BBC Wales - Word for the Week
4th June 1998
There may have been fire-crackers and rejoicing in the street, but the rest of the world is troubled by India and Pakistan’s atomic tests and sabre-rattling. Despite their delight at becoming a nuclear power, their future is now less secure than ever before. And, probably, so is ours.
One phrase which I read at school still haunts me:- “war is the ultimate product of a society based on competition”. And what competition could be more likely to spawn war than the contest to have the most deadly arsenal?
But, the West may claim that having its own nuclear capability during the years of the Cold War helped to maintain peace. If that’s so, where is the logic, even the sincerity, in complaining when other countries want such arms in the face of their own cold wars?
I believe that it is tragic that any country - rich or poor - should divert so much of its wealth to so-called defence. Every nation has more important priorities. It is also tragic that we allow ourselves the illusion of security based on our ability to destroy countless thousands of civilians elsewhere.
However, the greatest tragedy I see in this case is that, by our own attitudes and policies in the West, we send a message to other countries to want to join the club of nuclear powers. If we truly believe in non-proliferation we need a different approach.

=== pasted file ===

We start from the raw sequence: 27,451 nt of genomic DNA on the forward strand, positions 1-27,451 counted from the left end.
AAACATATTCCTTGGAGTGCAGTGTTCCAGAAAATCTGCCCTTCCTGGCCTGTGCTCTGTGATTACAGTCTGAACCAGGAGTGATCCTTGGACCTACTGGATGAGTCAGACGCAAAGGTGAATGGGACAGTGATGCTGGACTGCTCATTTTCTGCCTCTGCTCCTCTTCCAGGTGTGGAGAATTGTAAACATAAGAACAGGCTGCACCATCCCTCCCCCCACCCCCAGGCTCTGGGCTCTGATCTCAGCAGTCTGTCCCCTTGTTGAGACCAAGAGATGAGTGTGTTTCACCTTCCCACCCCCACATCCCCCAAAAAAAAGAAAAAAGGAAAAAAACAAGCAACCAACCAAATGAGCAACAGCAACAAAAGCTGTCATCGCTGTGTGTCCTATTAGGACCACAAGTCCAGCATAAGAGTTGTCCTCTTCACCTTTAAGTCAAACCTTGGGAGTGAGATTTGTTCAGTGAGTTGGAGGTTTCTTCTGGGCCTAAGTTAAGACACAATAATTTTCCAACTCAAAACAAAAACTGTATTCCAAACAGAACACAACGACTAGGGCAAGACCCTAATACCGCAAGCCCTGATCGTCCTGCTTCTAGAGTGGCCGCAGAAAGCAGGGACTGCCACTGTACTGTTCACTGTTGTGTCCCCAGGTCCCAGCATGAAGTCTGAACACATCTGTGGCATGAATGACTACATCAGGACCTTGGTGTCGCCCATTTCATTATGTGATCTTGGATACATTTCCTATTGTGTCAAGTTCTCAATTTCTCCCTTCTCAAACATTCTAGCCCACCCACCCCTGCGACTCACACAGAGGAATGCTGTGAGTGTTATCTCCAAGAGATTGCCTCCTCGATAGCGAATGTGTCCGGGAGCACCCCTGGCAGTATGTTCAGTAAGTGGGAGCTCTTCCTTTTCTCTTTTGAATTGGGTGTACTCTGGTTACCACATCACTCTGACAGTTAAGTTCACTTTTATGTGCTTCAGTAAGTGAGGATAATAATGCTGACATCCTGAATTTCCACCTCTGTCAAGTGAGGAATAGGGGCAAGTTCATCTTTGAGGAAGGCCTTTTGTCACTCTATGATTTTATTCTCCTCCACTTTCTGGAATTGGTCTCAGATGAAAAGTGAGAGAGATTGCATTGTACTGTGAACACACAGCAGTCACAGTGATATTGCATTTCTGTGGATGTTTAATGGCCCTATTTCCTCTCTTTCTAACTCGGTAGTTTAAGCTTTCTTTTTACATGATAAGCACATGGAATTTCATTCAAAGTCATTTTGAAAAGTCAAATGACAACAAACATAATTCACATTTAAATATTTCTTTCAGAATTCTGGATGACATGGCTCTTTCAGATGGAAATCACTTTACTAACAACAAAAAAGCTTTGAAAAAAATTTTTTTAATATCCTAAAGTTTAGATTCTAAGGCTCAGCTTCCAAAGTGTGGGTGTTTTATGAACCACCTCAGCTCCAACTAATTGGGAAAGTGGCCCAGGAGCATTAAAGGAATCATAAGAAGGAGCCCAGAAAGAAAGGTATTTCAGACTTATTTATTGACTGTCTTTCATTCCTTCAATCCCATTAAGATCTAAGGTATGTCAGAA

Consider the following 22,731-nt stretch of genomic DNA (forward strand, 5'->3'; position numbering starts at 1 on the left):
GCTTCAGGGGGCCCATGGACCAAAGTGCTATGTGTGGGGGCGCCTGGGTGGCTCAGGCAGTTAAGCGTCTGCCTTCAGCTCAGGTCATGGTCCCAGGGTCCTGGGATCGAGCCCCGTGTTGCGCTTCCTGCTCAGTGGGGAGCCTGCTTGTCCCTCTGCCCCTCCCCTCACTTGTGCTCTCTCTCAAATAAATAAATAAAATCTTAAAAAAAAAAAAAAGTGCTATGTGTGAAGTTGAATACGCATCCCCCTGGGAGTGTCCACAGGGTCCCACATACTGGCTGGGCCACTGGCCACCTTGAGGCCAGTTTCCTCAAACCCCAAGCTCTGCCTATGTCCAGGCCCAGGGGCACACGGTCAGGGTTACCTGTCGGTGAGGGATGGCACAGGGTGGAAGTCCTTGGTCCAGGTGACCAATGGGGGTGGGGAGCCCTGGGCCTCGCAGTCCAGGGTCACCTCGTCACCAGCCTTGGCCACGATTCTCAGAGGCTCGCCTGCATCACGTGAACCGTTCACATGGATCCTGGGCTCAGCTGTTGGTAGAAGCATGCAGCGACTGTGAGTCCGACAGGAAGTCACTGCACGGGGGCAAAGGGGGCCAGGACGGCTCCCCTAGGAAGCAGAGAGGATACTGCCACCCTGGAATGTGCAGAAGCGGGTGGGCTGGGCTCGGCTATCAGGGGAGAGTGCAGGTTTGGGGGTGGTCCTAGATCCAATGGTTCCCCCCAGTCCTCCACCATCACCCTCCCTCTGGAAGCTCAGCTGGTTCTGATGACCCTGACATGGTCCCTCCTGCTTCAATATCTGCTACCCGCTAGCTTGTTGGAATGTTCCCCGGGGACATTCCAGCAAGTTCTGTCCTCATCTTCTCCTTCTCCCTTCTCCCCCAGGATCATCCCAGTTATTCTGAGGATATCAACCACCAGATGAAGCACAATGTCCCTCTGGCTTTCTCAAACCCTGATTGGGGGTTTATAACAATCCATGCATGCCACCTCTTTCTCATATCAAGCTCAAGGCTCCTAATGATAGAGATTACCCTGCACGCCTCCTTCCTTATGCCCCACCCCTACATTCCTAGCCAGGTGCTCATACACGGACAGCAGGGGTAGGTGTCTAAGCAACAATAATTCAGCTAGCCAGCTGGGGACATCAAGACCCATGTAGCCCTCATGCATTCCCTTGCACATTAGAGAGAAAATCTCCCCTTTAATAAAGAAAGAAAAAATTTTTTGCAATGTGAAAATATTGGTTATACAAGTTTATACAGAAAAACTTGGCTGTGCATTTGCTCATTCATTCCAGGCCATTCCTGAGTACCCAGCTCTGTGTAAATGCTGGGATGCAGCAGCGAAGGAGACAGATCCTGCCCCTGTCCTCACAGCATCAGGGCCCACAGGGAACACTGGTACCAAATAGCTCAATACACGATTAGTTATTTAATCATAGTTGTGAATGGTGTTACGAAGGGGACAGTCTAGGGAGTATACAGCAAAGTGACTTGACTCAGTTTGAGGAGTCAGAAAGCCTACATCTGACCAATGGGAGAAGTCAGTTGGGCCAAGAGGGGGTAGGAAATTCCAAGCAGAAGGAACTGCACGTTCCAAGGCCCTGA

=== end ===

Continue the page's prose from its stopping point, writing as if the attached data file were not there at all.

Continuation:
There is the story of Mahatma Gandhi who was approached by a distraught mother. “My son suffers from diabetes”, she pleaded, “but he continues to eat sugar. You are respected as a great man, please tell him to stop.” The Mahatma simply told them to come back the next week. When they returned, Mahatma Gandhi then asked the child to give up eating sugar. The boy immediately responded to the Mahatma’s concerned request. The mother was delighted, but asked Gandhi why he had made them wait a whole week. The Mahatma replied, “a week ago, I was still eating sugar.”
As the Hindu scripture, Bhagavad-gita, says “whatever great people do, others follow in their footsteps and whatever standards they set by exemplary acts, the whole world pursues.”
The Gita also offers its peace formula based on the understanding of the oneness of all humanity as children of the same Supreme Being. As long as we languish in sectarian groups of nationality, race and religion we will fight over selfish interests of power, land and money. However, the Gita claims that peace is deserved by those who recognise God to be the person who is the real proprietor of the world and to whom we all must answer and yet who is our best friend and shelter in the face of all danger.
© BBC This script was commissioned by the BBC for broadcast as “Word for the Week” on BBC Radio Wales.